In Japanese, it is pretty much the exact same way, except it is not so simple as using the same word in different context as it is in English. Japanese has what is called "verb pairs", in which the exact same word, written using the exact same kanji, have two different readings, each of which are used differently. Using 開けます, which is the transitive verb for "open", here is an example:
雪子さん は ドア を 開けました。 (Yukiko-san は(subject marker) door を (direct object marker) 開けました (akemashita - opened).
If I wanted to talk about the train doors automatically opening, though, I cannot use 開けます. I have to use 開きます, which is the intransitve verb for to open. Also, the sentence is structured differently:
電車のドアが開きました。 Train Doors が (A different subject marker) 開きました (akimashita - opened).
To further add to the confusion, you also use intransitive verbs to describe the states of objects, for example "The door is open." In Japanese, that would be ドアが開いています。 Door が 開いて います (Open, conjugated to て form, using います to make it present tense.)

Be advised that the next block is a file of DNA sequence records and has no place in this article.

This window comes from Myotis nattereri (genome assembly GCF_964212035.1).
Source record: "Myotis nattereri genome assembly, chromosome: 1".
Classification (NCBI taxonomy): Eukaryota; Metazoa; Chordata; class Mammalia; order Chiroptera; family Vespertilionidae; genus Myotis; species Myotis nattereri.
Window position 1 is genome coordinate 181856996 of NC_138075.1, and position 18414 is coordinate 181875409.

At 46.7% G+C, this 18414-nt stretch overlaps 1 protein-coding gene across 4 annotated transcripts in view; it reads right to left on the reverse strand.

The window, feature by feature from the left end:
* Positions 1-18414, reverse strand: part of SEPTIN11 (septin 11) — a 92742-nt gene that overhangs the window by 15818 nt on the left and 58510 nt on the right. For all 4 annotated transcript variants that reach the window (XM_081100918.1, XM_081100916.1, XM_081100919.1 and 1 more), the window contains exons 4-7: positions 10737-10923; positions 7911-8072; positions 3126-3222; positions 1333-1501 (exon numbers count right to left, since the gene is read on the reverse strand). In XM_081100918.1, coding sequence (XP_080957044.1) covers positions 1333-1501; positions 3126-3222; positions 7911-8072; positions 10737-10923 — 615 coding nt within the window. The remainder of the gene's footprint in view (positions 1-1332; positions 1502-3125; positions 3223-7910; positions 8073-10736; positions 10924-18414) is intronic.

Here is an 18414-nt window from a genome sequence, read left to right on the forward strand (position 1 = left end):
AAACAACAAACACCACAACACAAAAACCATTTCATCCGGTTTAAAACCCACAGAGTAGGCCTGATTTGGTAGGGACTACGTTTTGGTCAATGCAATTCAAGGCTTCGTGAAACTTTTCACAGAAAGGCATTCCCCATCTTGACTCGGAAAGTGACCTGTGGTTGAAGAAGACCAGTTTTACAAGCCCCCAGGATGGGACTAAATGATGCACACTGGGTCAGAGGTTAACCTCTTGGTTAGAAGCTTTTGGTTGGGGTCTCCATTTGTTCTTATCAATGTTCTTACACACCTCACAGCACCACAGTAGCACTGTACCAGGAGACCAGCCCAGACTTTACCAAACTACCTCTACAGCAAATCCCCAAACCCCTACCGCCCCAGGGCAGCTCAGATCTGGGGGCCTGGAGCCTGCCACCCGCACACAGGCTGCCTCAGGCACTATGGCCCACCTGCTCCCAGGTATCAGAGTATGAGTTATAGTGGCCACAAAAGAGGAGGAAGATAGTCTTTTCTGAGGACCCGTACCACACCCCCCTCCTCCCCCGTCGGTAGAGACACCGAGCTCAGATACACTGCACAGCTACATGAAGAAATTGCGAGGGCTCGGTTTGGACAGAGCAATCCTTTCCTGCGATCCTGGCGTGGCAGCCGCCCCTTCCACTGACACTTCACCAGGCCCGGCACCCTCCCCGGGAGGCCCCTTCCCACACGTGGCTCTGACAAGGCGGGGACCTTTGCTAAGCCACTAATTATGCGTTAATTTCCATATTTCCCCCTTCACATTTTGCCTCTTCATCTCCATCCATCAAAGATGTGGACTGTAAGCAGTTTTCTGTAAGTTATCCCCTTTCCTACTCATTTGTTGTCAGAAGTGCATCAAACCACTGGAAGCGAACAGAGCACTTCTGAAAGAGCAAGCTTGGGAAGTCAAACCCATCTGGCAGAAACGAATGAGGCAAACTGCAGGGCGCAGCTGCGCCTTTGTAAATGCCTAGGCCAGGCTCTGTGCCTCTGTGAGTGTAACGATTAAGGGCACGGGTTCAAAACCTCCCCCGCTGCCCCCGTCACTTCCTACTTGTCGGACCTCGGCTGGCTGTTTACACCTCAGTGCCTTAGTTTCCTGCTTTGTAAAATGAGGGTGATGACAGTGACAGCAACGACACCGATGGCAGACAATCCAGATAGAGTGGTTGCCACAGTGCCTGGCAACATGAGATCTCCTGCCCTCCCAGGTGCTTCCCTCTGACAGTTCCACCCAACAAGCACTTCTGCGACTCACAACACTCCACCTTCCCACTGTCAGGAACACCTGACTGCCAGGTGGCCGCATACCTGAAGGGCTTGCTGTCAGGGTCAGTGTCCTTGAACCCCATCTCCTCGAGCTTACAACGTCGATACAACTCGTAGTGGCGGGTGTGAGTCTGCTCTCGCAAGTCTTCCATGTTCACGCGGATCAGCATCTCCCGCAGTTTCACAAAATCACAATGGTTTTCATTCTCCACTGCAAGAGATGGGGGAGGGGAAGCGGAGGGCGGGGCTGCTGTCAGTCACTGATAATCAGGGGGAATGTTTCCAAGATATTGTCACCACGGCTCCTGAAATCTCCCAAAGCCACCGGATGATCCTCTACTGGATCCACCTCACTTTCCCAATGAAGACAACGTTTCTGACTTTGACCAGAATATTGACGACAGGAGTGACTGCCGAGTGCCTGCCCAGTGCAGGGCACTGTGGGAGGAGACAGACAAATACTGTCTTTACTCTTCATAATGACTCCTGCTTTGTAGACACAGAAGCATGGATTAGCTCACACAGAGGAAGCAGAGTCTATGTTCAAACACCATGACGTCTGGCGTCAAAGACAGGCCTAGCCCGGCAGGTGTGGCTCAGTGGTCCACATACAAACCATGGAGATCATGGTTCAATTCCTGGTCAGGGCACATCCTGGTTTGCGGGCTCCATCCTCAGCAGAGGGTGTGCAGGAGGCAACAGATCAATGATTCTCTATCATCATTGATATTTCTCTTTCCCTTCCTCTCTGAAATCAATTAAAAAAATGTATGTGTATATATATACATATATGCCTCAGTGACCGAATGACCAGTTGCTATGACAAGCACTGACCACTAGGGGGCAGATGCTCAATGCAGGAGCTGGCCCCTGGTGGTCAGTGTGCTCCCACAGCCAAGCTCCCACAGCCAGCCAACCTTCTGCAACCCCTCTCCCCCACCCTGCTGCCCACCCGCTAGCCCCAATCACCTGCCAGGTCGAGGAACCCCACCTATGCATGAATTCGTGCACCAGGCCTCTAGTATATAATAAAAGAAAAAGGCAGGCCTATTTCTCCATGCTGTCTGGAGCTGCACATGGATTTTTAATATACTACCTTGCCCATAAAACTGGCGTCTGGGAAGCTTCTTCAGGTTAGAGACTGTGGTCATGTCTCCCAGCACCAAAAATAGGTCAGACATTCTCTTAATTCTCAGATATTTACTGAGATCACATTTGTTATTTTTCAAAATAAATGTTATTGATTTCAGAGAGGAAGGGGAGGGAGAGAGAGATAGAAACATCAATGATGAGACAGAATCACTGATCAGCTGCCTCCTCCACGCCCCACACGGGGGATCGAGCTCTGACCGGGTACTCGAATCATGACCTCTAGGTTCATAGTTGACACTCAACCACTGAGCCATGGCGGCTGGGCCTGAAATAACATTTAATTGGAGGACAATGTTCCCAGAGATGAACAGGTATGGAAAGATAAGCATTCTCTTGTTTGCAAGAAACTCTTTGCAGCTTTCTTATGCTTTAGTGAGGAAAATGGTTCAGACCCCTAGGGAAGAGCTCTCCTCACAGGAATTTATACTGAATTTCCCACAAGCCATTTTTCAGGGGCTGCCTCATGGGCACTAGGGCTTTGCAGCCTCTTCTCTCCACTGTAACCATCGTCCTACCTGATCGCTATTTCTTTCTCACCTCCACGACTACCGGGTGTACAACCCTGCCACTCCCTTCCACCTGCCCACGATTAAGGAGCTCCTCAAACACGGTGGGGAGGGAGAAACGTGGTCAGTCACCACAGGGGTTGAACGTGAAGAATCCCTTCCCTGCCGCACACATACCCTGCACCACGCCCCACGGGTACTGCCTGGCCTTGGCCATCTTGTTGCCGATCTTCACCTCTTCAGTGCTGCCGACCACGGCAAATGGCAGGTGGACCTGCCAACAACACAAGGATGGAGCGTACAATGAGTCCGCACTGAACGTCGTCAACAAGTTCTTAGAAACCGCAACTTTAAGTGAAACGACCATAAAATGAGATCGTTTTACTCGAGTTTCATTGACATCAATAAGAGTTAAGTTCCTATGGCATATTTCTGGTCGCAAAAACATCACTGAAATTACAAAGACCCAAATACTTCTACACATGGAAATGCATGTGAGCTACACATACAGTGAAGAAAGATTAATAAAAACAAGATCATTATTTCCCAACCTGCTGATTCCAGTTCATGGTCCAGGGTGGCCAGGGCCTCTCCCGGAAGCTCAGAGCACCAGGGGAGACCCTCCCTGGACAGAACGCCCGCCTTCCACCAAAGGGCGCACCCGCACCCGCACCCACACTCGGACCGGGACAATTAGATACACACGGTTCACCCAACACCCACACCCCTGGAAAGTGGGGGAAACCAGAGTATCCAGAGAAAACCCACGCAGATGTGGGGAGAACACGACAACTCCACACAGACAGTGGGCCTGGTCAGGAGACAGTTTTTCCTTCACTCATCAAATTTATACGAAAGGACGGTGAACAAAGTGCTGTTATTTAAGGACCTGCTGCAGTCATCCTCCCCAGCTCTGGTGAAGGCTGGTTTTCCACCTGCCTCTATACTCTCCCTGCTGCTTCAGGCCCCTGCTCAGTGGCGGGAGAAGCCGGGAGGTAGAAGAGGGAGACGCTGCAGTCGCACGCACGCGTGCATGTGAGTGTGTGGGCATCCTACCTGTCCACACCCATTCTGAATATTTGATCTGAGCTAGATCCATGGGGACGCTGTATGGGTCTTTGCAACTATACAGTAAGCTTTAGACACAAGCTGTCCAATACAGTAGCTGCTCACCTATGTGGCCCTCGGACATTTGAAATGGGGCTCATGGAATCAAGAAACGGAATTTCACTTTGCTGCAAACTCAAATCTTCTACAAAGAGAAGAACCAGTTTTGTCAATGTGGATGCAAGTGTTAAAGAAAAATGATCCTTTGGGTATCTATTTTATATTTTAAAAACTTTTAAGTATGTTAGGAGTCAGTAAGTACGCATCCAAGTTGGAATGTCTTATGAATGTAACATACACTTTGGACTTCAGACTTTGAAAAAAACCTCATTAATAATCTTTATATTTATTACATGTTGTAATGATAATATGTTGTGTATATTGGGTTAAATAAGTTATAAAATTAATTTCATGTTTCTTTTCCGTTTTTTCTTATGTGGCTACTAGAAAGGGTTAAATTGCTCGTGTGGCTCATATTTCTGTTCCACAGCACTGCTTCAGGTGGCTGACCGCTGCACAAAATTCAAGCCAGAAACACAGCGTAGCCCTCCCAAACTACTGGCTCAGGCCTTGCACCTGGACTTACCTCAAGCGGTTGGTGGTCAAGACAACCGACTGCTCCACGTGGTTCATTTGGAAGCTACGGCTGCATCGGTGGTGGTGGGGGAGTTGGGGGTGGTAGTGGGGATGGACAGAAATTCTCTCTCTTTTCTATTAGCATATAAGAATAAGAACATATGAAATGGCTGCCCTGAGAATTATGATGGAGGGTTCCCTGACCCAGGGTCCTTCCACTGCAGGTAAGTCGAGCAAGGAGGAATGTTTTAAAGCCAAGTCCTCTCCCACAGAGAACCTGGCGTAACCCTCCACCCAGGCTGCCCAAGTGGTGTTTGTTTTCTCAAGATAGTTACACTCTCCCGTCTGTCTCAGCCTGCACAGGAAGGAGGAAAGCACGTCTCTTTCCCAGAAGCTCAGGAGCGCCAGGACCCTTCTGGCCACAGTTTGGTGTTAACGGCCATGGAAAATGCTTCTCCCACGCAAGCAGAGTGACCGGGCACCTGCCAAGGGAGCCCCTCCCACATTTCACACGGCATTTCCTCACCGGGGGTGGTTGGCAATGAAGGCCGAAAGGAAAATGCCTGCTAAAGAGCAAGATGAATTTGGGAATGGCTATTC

However, I think it is all cleared up, now. I had thought at one point that I would never grasp the concept of verb pairs in Japanese, and that there was no rhyme or reason to how the verbs were distributed -- it is not as simple as conjugating the verb from its dictionary form. After having it explained to me (entirely in Japanese and pictures), though, it actually makes sense now. Thank you very much, Suga-Sensei -- mastering this concept alone in such a short amount of time really has made this school worthwhile for me.
|Birds found in Okazaki Minami Park|